The opinion of the court was delivered by: Honorable Michael A. Telesca United States District Judge
Pro se petitioner Dale Mahoney ("Petitioner") has filed a timely petition for a writ of habeas corpus under 28 U.S.C. § 2254 challenging the constitutionality of his custody pursuant to a judgment entered April 9, 2002, in Supreme Court, Monroe County, State of New York, convicting him, after a jury trial, of Manslaughter in the First Degree (New York Penal Law ("Penal Law") § 125.20(1)). For the reasons stated below, the petition is denied.
II. Factual Background and Procedural History
The charges arise out of an altercation that occurred on September 2, 2001 in Rochester, New York between Petitioner and William Annor ("Annor" or "the victim").
Annor, who sold candy from his apartment, allegedly made improper sexual advances toward several young girls in his neighborhood. One of the girls was Petitioner's girlfriend's daughter. Trial Transcript [T.T.] 228-29, 254-55, 284, 394. Two of the girls, the mothers of the two girls, and Petitioner confronted Annor with the allegations at Annor's residence. T.T. 124, 140-43, 166, 176-82, 204-11. Petitioner punched Annor several times in the face, head, or chest. T.T. 144-46, 183-85, 211, 223, 248-49. Annor fell to the ground, and Petitioner repeatedly kicked him about the face. T.T. 147-48, 186-87. Annor subsequently died from his injuries. T.T. 327. While the victim was on the ground, Petitioner went through his pockets looking for money. T.T. 148. In two signed statements to police, Petitioner confessed that prior to going over to the victim's apartment, he and another individual had discussed taking some candy from the victim. T.T. 397. Petitioner also indicated in these statements that he wore gloves to the victim's apartment because he did not want to hurt his hands when he hit the victim, and did not want to leave fingerprints behind when he took the candy. T.T. 394, 397.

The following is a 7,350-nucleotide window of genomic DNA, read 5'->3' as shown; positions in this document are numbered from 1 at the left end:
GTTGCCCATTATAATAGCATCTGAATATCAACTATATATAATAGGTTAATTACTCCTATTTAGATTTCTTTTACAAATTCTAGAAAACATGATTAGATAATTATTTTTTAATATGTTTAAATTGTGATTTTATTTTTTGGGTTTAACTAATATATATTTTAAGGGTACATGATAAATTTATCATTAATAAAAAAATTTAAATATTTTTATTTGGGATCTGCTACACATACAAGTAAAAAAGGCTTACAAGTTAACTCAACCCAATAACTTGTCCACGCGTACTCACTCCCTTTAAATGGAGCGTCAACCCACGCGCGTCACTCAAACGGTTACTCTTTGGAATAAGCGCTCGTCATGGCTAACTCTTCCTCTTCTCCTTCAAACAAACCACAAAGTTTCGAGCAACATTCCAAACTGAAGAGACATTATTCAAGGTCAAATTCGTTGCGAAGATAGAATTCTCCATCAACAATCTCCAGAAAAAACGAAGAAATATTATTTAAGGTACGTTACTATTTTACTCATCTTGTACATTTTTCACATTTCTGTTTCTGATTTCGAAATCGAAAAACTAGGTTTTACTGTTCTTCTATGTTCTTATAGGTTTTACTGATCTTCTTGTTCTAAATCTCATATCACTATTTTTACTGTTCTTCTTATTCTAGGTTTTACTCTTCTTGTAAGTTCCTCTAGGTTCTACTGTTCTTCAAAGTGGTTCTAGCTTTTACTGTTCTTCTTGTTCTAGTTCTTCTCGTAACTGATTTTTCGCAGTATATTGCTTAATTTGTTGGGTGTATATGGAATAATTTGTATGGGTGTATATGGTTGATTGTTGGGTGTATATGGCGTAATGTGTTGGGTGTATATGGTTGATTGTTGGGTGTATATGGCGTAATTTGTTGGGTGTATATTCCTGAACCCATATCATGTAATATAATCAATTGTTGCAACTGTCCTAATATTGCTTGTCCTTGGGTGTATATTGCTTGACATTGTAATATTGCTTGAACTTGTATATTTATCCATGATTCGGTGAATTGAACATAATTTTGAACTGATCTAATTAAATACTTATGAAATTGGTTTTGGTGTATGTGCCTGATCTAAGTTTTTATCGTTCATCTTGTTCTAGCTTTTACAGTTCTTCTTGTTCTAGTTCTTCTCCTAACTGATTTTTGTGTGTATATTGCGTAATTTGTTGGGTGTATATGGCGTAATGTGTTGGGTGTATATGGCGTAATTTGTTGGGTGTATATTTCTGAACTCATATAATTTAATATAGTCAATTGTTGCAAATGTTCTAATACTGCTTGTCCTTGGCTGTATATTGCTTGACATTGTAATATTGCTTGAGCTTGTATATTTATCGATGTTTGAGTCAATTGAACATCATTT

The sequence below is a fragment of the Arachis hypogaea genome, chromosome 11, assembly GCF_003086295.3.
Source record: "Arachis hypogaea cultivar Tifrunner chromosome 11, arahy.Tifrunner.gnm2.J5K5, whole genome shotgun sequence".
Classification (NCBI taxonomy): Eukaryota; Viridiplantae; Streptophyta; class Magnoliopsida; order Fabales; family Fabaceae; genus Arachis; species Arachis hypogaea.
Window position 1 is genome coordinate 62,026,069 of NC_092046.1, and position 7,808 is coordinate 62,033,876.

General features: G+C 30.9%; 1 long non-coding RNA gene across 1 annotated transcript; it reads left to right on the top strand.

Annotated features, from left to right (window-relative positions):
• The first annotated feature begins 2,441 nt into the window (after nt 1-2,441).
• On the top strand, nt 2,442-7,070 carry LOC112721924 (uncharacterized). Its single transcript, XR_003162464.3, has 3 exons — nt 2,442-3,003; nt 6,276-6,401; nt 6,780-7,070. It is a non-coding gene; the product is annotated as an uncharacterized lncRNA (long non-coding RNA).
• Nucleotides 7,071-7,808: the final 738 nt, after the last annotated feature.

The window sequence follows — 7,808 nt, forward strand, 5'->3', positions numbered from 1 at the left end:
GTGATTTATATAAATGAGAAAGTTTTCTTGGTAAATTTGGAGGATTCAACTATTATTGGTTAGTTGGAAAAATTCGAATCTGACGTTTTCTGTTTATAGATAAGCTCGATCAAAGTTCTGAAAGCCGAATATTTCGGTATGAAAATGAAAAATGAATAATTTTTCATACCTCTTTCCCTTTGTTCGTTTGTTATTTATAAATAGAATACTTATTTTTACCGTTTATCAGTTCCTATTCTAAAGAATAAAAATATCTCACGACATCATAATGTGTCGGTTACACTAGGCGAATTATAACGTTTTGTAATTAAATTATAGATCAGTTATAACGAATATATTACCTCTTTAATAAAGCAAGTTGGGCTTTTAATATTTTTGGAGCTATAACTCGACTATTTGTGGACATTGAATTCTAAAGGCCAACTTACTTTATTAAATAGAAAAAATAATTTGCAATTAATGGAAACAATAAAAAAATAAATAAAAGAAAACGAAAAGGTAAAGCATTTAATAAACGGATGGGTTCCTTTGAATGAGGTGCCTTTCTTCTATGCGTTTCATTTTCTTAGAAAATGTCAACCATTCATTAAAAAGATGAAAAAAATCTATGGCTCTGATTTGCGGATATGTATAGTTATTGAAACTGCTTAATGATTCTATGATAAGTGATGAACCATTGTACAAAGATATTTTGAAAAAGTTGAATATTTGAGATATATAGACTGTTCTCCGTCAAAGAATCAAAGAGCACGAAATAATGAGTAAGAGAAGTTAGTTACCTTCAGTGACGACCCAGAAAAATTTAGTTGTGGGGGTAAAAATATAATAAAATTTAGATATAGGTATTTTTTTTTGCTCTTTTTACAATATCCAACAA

After a jury trial, Petitioner was convicted of Manslaughter in the First Degree. He was sentenced as a violent felony offender to fifteen and one-half years imprisonment.
Petitioner appealed his judgment of conviction to the Appellate Division, Fourth Department, and his conviction was unanimously affirmed. People v. Mahoney, 6 A.D.3d 1104 (4th Dep't 2004). Petitioner sought leave to appeal to the New York State Court of Appeals, which was denied on July 15, 2004. People v. Mahoney, 3 N.Y.3d 660 (N.Y. 2004).
No post-collateral motions were filed.
This habeas corpus petition followed, wherein Petitioner makes two claims: ineffective assistance of trial counsel and the verdict was against the weight of the evidence. The former, which Petitioner failed to properly exhaust in the state courts, is deemed exhausted but procedurally defaulted. 28 U.S.C. § 2254(b)(1)(A); see Grey v. Hoke, 933 F.2d 117, 120-21 (2d Cir. 1991). The latter is exhausted and properly before this Court, but does not present an issue cognizable on habeas review. U.S.C. § 2254(a); see Maldonado v. Scully, 86 F.3d 32, 35 (2d Cir. 1996).
III. Exhaustion Requirement
"An application for a writ of habeas corpus on behalf of a person in custody pursuant to a judgment of a State court shall not be granted unless it appears that . . . the applicant has exhausted the remedies available in the courts of the State. . . ." 28 U.S.C. § 2254(b)(1)(A); see, e.g., O'Sullivan v. Boerckel, 526 U.S. 838, 843-44 (1999); accord, e.g., Bossett v. Walker, 41 F.3d 825, 828 (2d Cir.1994), cert. denied, 514 U.S. 1054 (1995). "The exhaustion requirement is not satisfied unless the federal claim has been 'fairly presented' to the state courts." Daye v. Attorney General, 696 F.2d 186, 191 (2d Cir. 1982) (en banc), cert. denied, 464 U.S. 1048 (1984).
1. Ineffective Assistance of ...